HRT is an option against coronary disease
After years in the wilderness, Hormone Replacement Therapy appears to be attracting the attention of and endorsement from some experts, writes LORNA SIGGINS
STATINS ARE not as effective for women as men in preventing coronary disease, whereas hormone replacement therapy (HRT) is a very realistic option, a British consultant has told a conference in Dublin.
Consultant endocrinologist Dr John Stevenson said he believed it would be “negligent” not to prescribe HRT to women with premature menopause to protect them from coronary illness.
Women who started the menopause below the age of 40 were at “double” the coronary risk, Dr Stevenson said.
He was addressing the annual meeting of the Irish Menopause Society, chaired by its president Dr Barbara O’Beirne, in Dublin earlier this month.
Cardiovascular disease incidence in men – as in a “male politician clutching his chest in the House of Commons” – tended to attract publicity, whereas there was less public awareness of the fact that women were just as vulnerable, Dr Stevenson said.
Risks in women related to genetics, as in relevant family history, ethnic origin, metabolic and lifestyle factors and socio-economic status, he said.
Diabetic women had a four-fold increase in risk of coronary, compared to a two-fold risk in men, but exercise appears to be less important for women, he said.
Survival rates were much improved for women already on HRT who experienced a heart attack – particularly women with early menopause.
Many doctors in Britain were still reluctant to prescribe HRT since the controversy generated by the north American Women’s Health Initiative (WHI) study in 2002.
The WHI study on 10,000 women on HRT had reported an increased risk of breast cancer, heart attacks and strokes, but fewer cases of bowel cancer and hip fractures.
The subsequent Million Women Study, published in 2002 in The Lancet in Britain, had suggested an increased risk of women on HRT dying from breast cancer. As one medical professional had put it at the time, HRT went from being “the universal panacea to a weapon of mass destruction” in the public mind.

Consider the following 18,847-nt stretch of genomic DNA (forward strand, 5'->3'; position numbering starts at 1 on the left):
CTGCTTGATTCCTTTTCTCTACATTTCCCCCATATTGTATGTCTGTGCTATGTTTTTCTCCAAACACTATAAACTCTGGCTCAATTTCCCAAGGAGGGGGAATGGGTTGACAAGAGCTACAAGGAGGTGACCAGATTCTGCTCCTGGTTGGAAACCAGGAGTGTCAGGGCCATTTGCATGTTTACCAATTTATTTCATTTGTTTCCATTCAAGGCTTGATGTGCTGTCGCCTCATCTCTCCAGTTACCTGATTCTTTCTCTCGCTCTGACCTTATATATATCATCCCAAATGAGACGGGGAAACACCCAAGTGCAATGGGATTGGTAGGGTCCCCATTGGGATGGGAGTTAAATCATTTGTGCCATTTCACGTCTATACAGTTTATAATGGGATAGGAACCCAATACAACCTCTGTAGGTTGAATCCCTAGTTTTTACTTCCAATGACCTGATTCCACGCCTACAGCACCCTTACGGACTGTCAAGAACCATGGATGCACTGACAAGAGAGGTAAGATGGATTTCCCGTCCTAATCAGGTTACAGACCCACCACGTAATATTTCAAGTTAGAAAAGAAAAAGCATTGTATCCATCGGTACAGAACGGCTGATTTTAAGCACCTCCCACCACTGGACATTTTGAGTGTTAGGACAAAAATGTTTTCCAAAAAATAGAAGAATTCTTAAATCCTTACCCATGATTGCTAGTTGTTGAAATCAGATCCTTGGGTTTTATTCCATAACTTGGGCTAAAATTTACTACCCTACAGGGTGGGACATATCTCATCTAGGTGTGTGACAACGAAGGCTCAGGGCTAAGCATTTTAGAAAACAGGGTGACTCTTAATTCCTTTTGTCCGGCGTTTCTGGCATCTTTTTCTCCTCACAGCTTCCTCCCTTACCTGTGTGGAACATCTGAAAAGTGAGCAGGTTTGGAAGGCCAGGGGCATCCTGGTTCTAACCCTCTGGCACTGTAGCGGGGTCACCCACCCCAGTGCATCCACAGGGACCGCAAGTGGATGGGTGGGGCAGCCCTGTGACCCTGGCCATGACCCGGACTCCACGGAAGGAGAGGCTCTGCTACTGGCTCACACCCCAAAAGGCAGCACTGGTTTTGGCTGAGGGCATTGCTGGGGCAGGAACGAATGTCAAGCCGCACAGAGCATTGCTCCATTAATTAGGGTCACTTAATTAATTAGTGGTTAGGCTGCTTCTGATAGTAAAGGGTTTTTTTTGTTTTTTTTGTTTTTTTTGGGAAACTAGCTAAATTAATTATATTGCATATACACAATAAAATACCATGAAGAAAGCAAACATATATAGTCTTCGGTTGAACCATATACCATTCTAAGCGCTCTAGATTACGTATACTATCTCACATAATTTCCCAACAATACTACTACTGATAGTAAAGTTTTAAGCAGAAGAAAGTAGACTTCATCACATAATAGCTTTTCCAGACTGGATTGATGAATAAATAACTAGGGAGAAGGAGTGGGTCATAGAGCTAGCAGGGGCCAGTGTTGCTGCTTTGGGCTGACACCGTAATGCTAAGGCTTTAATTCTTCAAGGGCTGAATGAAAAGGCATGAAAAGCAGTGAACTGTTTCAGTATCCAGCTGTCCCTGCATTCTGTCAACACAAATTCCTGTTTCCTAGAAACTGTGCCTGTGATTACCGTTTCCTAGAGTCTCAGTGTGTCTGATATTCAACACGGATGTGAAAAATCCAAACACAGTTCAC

These initial statistics were “flawed” and the WHI’s final results in 2003 no longer showed a statistically significant increase in breast cancer risk, Dr Stevenson said. The results had changed again in WHI papers published in 2007 and 2008, he noted.
An impending Danish study on more than 1,000 women, which had been stopped after 10 years when the initial WHI results came out and was then continued for four years, would show a reduction in coronary disease. He said that it would also show no increase in cancer.
Dr Nick Panay, chairman of the British Menopausal Society, said that some two-thirds of women on HRT at the time of the WHI data publication in 2002 came off the medication, and had suffered unnecessarily.
“We now know the limitations of the WHI results, and how a younger cohort of women stands to benefit from the medication,” he said.
Several studies conducted in the US due out in the next year would show “encouraging results” for younger women, given lower doses of HRT which were akin to the body’s natural hormones, Dr Panay said.
A major issue had been the fact that general practitioners who qualified after 2002 in Britain had not been educated about the preventative benefits of HRT, Dr Panay said. He believed that it was “fine” for women who did not want to take HRT, but who were aware of the need for careful lifestyle to be given all the information so they could make an “informed choice”.
Dr Barbara O’Beirne, IMS chair, said that women were “largely unaware” of the impact of the menopause on their future health, and of the many potential gains from lifestyle changes such as exercise, dieting and quitting smoking. She also referred to the “negative stereotyping” of women as they aged.
She expressed concern that many women had been deprived of the HRT option over the past decade – resulting in poor quality of life and a resort in some cases to “unregulated options” which might not be “safe or effective”.
She asked for a show of hands from about 80 doctors present in relation to the number of HRT prescriptions written in the past week – the response amounted to 10 prescriptions.
The IMS meeting was also addressed by Lancashire consultant gynaeocologist and obstetrician Tony Mander.